Standards of Review

 A trial court's findings are reviewable for legal and factual sufficiency of the evidence by the same standards that are applied in reviewing evidence supporting a jury's answer.  Catalina v. Blasdel, 881 S.W.2d 295, 297 (Tex.1994).   In reviewing a legal insufficiency challenge or “no evidence” point of error, the reviewing court considers only the evidence and inferences that tend to support the challenged findings and disregards all evidence and inferences to the contrary.   See id.   If there is more than a scintilla of evidence to support the findings, the “no evidence” challenge cannot be sustained.  Id.  In reviewing a factual sufficiency point, the court of appeals must weigh all of the evidence in the record.  Ortiz v. Jones, 917 S.W.2d 770, 772 (Tex.1996).   Findings may be overturned only if they are so against the great weight and preponderance of the evidence as to be clearly wrong and unjust.  Id.;  Cain v. Bain, 709 S.W.2d 175, 176 (Tex.1986).

 A trial court's conclusions of law are always reviewable.   Spiller v. Spiller, 901 S.W.2d 553, 556 (Tex.App.-San Antonio 1995, writ denied).   Conclusions of law will be upheld on appeal if the judgment can be sustained on any legal theory supported by the evidence;  they will not be reversed unless they are erroneous as a matter of law.  Id.

Discussion

 The Code of Criminal Procedure permits a person to expunge his arrest records upon meeting certain requirements.   See Tex.Code Crim. Proc. Ann. arts. 55.01, 55.02 (Vernon Supp.1997).   The petition filed must be verified and must include such things as the petitioner's name, sex, race, date of birth, the offense charged against the petitioner, and the county in which he was arrested.  Id. at art. 55.02, § 1(b).   The person petitioning for the expunction must file the ex parte petition “in a district court for the county in which he was arrested.”  Id. at art. 55.02, § 1(a).   A person is entitled to an expunction if he has been acquitted by the trial court, convicted and subsequently pardoned, or each of the following conditions exist:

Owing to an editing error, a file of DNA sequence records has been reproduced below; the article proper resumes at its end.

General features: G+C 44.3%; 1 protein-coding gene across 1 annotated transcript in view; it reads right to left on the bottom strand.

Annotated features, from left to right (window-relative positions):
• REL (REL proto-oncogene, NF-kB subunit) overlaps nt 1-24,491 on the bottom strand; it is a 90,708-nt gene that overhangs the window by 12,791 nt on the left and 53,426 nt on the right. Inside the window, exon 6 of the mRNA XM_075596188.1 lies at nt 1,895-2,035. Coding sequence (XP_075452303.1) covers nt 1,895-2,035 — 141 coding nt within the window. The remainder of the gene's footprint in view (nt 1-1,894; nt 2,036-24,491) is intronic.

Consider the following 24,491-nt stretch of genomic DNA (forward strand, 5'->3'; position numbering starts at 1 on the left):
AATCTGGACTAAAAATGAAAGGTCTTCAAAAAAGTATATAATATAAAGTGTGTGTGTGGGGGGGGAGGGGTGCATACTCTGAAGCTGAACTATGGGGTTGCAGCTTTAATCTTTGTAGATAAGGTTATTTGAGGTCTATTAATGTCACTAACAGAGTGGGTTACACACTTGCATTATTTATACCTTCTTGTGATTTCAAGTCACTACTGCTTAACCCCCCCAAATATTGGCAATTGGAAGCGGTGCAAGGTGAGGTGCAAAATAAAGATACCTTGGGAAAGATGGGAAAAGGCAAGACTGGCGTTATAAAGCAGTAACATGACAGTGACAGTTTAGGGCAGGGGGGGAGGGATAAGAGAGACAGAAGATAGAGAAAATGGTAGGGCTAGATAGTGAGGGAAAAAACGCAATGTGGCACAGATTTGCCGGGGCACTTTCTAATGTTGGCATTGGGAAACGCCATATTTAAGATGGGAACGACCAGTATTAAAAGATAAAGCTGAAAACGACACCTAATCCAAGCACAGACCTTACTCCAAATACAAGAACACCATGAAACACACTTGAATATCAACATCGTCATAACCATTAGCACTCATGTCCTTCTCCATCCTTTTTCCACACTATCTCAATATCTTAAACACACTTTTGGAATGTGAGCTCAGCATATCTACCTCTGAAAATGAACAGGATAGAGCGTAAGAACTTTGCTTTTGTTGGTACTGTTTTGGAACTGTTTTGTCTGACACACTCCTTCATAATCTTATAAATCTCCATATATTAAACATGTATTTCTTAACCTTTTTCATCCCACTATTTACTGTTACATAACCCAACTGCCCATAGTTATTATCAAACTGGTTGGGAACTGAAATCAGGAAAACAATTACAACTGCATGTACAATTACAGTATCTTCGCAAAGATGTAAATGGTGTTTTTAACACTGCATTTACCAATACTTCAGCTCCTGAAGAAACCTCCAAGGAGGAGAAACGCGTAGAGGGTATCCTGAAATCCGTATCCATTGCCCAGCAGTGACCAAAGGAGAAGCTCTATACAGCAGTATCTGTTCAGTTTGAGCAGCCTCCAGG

(A) an indictment or information charging him with commission of a felony has not been presented against him for an offense arising out of the transaction for which he was arrested or, if an indictment or information charging him with commission of a felony was presented, it has been dismissed because the presentment had been made because of mistake, false information, or other similar reason indicating absence of probable cause at the time of the dismissal to believe the person committed the offense or because it was void;

(B) he has been released and the charge, if any, has not resulted in a final conviction and is no longer pending and there was no court ordered probation under Article 42.12, Code of Criminal Procedure, nor a conditional discharge under Section 481.109, Health and Safety Code;  and

(C) he has not been convicted of a felony in the five years preceding the date of the arrest.

Id. at art. 55.01(a).   The petitioner has the burden of proving compliance with all of the statutory requirements.  Harris v. State, 733 S.W.2d 710, 711 (Tex.App.-San Antonio 1987, no writ).

 Moran contends he met his burden by filing a verified petition.   Because the district attorney filed a general denial and appeared at the hearing, we disagree.  “A general denial of matters pleaded ․ shall be sufficient to put the same in issue․”  Tex.R. Civ. P. 92.   Because a general denial was filed, the allegations in Moran's petition were not evidence;  instead, the allegations were put into issue and Moran was required to prove he met the statutory conditions.   See id.;  Shell Chem. Co. v. Lamb, 493 S.W.2d 742, 744 (Tex.1973).

County of arrest